Holyoke LGBTQ Supper Club launched by area service providers
By: John Paul Stapleton/TRT Reporter—
HOLYOKE, Mass.—In November, WestMass ElderCare Inc. in Holyoke held a dinner that was the first of its kind in Western Massachusetts: a supper club for LGBTQIA seniors.
Seniors in the Greater Boston area have had the pleasure of attending a few different meal clubs for years, but the farthest west that one can be found was Worcester.
Now, WestMass ElderCare and the Holyoke Council on Aging, both service providers for the elderly, have teamed up to put on a monthly dinner to reach out to LGBTQIA seniors who they feel haven’t been fully included or acknowledged. The goal is to make a space for the LGBTQIA seniors to meet and network, but also to make sure they are aware of the services that can be provided to them by different programs within the Holyoke Council on Aging and WestMass ElderCare, according to the executive director of the Council, Navae Fenwick Rodriguez.
“I took over here as the director two years ago and [I’m trying to make the] senior center a more inclusive space,” Rodriguez said. “We want to make sure to reach every [LGBTQIA] senior in the community.”
According to Bob Linscott, the assistant director of the Fenway Health LGBT Aging Project, the Holyoke supper is the 17th LGBTQIA senior meal club to open in Massachusetts. Linscott worked with WestMass ElderCare in setting up the event and gave a training to their staff about LGBTQIA senior outreach, but emphasized the fact that being number 17 was long overdue for Western Massachusetts.
“I showed them all a map from the Williams Institute about where same-sex couples are in the state and there’s a huge concentration in Western Massachusetts, and then I overlaid it with the map of where the meal centers are and all the meal centers are clustered around Boston,” Linscott said. “But there was nothing out there where this big pocket of LGBT folks are so to have this meal site that’s catering to this whole Western Massachusetts area is fantastic.”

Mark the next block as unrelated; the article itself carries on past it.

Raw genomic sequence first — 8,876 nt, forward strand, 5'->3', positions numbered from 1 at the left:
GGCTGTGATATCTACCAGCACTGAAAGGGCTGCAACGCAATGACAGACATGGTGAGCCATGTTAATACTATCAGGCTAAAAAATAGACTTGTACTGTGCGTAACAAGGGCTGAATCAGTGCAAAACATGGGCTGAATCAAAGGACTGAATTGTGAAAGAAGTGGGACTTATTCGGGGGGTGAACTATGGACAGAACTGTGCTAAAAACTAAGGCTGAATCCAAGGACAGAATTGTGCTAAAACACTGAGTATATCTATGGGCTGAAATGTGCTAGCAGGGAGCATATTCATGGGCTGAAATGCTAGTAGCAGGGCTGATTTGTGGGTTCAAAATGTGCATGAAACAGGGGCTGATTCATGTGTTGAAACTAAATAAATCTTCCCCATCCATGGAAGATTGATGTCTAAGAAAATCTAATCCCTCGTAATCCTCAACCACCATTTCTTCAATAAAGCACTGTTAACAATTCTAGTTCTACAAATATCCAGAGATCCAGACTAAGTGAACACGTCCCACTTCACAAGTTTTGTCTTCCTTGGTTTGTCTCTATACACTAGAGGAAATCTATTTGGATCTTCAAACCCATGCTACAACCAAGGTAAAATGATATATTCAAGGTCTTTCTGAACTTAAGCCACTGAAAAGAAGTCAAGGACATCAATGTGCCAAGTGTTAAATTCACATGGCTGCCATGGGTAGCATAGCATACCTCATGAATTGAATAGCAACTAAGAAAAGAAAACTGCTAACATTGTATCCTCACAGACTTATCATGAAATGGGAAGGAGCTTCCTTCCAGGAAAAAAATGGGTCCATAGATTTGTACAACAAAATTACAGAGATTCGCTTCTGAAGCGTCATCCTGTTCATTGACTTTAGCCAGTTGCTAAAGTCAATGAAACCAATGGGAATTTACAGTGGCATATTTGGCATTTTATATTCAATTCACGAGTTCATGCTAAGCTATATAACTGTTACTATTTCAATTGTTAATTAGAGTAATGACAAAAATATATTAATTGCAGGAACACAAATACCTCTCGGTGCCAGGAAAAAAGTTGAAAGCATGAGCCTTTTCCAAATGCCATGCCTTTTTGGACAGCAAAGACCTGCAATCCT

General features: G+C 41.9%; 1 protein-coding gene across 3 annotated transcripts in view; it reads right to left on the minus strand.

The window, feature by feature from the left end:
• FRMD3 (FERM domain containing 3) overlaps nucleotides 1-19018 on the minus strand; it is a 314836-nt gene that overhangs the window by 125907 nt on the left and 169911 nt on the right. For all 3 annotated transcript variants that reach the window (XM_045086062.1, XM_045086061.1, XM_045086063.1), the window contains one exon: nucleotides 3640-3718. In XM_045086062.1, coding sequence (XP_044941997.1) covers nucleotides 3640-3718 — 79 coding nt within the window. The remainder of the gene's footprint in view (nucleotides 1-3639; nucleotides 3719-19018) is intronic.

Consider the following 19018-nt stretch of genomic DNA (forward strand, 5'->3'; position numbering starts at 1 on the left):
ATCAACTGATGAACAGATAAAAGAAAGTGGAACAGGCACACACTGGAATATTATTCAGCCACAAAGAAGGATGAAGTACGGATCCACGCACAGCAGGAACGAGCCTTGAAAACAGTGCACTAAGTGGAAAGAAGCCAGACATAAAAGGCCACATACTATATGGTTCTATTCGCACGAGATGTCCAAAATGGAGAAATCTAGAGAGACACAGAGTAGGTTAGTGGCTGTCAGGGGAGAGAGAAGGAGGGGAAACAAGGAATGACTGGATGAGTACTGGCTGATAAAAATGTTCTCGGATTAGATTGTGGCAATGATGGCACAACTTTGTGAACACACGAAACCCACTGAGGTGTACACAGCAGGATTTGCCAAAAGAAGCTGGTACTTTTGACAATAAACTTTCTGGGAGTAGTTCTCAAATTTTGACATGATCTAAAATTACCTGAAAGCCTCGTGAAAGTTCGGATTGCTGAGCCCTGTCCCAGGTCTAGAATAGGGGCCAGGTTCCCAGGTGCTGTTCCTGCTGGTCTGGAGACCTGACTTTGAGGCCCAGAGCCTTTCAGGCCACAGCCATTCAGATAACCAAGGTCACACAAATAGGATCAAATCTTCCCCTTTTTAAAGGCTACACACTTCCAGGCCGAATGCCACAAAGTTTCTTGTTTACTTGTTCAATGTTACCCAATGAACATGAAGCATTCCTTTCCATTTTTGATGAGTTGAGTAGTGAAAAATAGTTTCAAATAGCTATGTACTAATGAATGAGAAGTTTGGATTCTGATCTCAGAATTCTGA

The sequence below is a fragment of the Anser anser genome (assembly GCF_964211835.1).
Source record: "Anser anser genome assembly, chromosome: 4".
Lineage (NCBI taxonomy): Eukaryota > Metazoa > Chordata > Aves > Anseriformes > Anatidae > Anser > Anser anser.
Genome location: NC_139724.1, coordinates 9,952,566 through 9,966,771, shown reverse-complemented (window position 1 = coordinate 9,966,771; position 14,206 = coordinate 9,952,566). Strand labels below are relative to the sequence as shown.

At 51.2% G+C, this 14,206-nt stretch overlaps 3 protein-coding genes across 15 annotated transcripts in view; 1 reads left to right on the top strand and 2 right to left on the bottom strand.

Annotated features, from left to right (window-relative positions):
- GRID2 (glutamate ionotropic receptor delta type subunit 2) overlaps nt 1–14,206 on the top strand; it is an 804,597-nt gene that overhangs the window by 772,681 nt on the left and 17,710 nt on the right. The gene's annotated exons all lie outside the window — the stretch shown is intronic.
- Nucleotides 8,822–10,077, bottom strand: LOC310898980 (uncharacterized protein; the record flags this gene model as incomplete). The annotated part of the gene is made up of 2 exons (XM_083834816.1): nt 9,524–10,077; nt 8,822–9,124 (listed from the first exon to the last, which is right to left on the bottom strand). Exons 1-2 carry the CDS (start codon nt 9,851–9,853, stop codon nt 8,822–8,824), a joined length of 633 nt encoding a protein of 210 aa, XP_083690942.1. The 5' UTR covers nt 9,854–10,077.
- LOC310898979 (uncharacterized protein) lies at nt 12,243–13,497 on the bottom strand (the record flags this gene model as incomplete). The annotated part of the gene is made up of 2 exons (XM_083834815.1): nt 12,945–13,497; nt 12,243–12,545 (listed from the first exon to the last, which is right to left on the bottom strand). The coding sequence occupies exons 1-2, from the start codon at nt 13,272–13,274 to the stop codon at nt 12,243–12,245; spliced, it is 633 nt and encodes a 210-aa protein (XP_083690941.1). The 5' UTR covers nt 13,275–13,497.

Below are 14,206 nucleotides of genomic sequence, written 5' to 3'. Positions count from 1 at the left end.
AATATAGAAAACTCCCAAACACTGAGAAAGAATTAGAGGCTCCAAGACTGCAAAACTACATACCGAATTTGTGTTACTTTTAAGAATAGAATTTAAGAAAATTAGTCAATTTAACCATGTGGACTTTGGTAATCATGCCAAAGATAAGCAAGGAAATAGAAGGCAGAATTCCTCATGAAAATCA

These meals are important for the LGBTQIA senior community, Rodriguez pointed out. Many LGBTQIA elders feel alienated from the mainstream elderly population and many seniors don’t feel as comfortable coming out.
“I know that coming out 60 years ago was a lot different than it is coming out now,” Rodriguez said. “Many didn’t ever come out and I think to a certain extent some of the stigma around that has been a part of their life experience. I think they live with the residual effects.”
Priscilla Chalmers, executive director of WestMass ElderCare, pointed out that these meals will go beyond simply creating a safe space for these seniors.
“This is another effort to reach out and serve an underserved population among this age group that have found themselves isolated and through the cooperative effort we have with the Council on Aging we believe that if all goes well, we will reach individuals that the senior center may have not reached through the regular daytime programming that they have at the senior center,” she said.
In reaching out to these communities, they hope to be able open up new doors for these seniors that they may not have known existed. They had previously put on a meal for Latinx (pronounced Latin x) seniors at a Latin American restaurant in Holyoke that Chalmers said was effective in getting more people to sign up for their meal delivery service, attend events at the senior center, and get involved with other at-home living assistance that they previously didn’t know was available.